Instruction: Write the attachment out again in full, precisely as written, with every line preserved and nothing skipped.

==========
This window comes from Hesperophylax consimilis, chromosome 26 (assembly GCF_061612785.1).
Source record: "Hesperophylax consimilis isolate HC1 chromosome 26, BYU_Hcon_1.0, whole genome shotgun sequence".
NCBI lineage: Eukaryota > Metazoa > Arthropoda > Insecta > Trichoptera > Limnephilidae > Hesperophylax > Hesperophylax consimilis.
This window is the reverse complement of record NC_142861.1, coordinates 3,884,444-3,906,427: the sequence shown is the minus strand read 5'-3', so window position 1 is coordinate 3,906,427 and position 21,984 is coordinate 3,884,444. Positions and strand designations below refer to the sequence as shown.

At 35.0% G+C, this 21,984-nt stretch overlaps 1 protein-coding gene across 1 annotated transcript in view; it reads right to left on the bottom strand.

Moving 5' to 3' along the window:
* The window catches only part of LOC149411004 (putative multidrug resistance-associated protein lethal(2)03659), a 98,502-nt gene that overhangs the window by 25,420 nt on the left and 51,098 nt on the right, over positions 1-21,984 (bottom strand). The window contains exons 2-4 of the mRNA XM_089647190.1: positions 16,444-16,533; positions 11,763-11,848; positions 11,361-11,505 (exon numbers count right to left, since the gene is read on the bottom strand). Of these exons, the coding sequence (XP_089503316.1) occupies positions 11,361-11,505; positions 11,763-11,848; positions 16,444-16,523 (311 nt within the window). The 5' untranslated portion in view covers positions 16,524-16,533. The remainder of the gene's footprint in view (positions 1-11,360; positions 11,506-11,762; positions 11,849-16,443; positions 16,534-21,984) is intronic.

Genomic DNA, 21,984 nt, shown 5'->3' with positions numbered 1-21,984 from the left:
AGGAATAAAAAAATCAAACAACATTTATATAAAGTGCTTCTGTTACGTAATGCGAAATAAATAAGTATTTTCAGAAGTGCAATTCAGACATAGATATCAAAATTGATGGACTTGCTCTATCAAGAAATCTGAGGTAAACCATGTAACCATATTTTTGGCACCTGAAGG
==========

This window comes from Hesperophylax consimilis, chromosome 26 (assembly GCF_061612785.1).
Source record: "Hesperophylax consimilis isolate HC1 chromosome 26, BYU_Hcon_1.0, whole genome shotgun sequence".
NCBI lineage: Eukaryota > Metazoa > Arthropoda > Insecta > Trichoptera > Limnephilidae > Hesperophylax > Hesperophylax consimilis.
This window is the reverse complement of record NC_142861.1, coordinates 3,884,444-3,906,427: the sequence shown is the minus strand read 5'-3', so window position 1 is coordinate 3,906,427 and position 21,984 is coordinate 3,884,444. Positions and strand designations below refer to the sequence as shown.

At 35.0% G+C, this 21,984-nt stretch overlaps 1 protein-coding gene across 1 annotated transcript in view; it reads right to left on the bottom strand.

Moving 5' to 3' along the window:
* The window catches only part of LOC149411004 (putative multidrug resistance-associated protein lethal(2)03659), a 98,502-nt gene that overhangs the window by 25,420 nt on the left and 51,098 nt on the right, over positions 1-21,984 (bottom strand). The window contains exons 2-4 of the mRNA XM_089647190.1: positions 16,444-16,533; positions 11,763-11,848; positions 11,361-11,505 (exon numbers count right to left, since the gene is read on the bottom strand). Of these exons, the coding sequence (XP_089503316.1) occupies positions 11,361-11,505; positions 11,763-11,848; positions 16,444-16,523 (311 nt within the window). The 5' untranslated portion in view covers positions 16,524-16,533. The remainder of the gene's footprint in view (positions 1-11,360; positions 11,506-11,762; positions 11,849-16,443; positions 16,534-21,984) is intronic.

Genomic DNA, 21,984 nt, shown 5'->3' with positions numbered 1-21,984 from the left:
AGGAATAAAAAAATCAAACAACATTTATATAAAGTGCTTCTGTTACGTAATGCGAAATAAATAAGTATTTTCAGAAGTGCAATTCAGACATAGATATCAAAATTGATGGACTTGCTCTATCAAGAAATCTGAGGTAAACCATGTAACCATATTTTTGGCACCTGAAGG